If you’re thinking of giving aikido a go, we’d love to see you. We take our aikido seriously, but we’re a friendly club and a great place to start.
All classes that are especially good for beginners are marked with
a heart, so you can be sure you’re coming to a class you’ll feel
comfortable about joining.
In general, the only time we run classes that aren't suitable for beginners is when we're doing grading preparation.
Just come in loose clothes like jogging trousers and a sweatshirt (we train barefoot on the mats). We know that starting something new can be daunting, especially if you’ve never done a martial art before, but you don’t have to worry. Our members have lots of experience with beginners and although you won’t understand everything that’s going on if you’ve never done aikido before, you’ll have a safe and interesting time.
So turn up and start training! Your first class is free.
If you just want to watch, that’s OK too... although generally we think you get a better idea of what’s involved if you try to join in.
Want to have some idea of what’s going on before you step on the mat? Please read our Frequently Asked Questions.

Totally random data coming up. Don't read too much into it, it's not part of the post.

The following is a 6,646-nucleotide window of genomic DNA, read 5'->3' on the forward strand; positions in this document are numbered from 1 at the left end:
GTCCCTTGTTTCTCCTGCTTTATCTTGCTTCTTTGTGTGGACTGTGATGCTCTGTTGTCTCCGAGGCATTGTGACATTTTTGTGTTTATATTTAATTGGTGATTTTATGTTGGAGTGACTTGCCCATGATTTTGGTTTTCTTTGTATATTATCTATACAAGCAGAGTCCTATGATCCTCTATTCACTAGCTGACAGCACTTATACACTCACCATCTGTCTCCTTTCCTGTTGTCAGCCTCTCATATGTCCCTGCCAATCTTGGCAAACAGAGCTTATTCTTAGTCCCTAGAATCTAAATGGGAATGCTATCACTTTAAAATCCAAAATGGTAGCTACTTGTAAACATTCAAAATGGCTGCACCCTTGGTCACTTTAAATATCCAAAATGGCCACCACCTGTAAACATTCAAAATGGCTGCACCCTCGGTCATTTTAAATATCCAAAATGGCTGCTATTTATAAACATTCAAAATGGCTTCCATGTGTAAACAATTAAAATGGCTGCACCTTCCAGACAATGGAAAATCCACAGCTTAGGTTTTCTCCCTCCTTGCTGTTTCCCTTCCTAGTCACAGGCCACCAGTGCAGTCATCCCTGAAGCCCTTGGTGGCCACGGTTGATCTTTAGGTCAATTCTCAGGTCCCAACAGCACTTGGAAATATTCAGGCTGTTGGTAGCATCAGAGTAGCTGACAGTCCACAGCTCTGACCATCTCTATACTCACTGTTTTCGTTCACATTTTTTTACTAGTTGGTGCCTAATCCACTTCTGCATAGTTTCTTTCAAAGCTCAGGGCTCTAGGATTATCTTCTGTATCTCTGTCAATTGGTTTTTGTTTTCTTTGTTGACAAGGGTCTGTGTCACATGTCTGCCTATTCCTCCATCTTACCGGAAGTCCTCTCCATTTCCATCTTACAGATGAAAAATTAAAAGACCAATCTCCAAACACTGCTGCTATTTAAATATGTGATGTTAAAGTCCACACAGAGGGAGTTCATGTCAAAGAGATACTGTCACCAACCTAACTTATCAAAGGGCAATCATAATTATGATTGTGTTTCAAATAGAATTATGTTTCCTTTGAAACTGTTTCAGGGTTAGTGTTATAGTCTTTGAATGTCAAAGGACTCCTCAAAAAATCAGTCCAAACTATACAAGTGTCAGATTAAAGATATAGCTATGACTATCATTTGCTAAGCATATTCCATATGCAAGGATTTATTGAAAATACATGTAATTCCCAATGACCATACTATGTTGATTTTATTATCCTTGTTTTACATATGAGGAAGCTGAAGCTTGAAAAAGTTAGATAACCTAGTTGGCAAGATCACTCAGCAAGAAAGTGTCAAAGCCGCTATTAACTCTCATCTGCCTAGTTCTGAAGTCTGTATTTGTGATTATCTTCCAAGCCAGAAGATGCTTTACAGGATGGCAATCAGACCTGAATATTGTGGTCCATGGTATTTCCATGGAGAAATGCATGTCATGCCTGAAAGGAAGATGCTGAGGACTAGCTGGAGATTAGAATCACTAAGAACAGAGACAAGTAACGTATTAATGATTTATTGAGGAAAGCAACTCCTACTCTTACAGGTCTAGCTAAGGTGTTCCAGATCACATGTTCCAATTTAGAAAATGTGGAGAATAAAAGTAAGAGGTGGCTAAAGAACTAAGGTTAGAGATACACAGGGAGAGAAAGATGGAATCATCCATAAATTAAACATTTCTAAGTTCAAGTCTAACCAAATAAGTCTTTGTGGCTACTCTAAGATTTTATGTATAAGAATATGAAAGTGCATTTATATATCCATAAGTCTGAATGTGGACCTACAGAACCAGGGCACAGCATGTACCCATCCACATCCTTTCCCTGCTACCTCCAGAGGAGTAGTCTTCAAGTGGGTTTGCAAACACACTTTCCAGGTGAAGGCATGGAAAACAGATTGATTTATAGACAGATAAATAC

Our club’s membership contains a healthy mix of ages, occupations, and nationalities. We have male and female instructors. We’re not far from Royal Holloway college (RHUL), and offer a reduced rate for students (we don't run any kids' classes, though: you have to be 16 or over).
RHUL student? Get four weeks of free classes when you start training with us!
Although we’re not a very big club, we’ve got an unusually high number of experienced seniors (especially on the Thursday classes). Because aikido practice is cooperative not competitive, this is great for beginners! Often you’ll be training with a partner who has decades of experience.
Please check the website before travelling to a class, because very occasionally a class might be cancelled. This sometimes happens if all the instructors are away at a national course (for example, once a year we cancel classes during the week of the UKA summer school). Usually this doesn’t mean the rest of us miss training — we go to the courses too!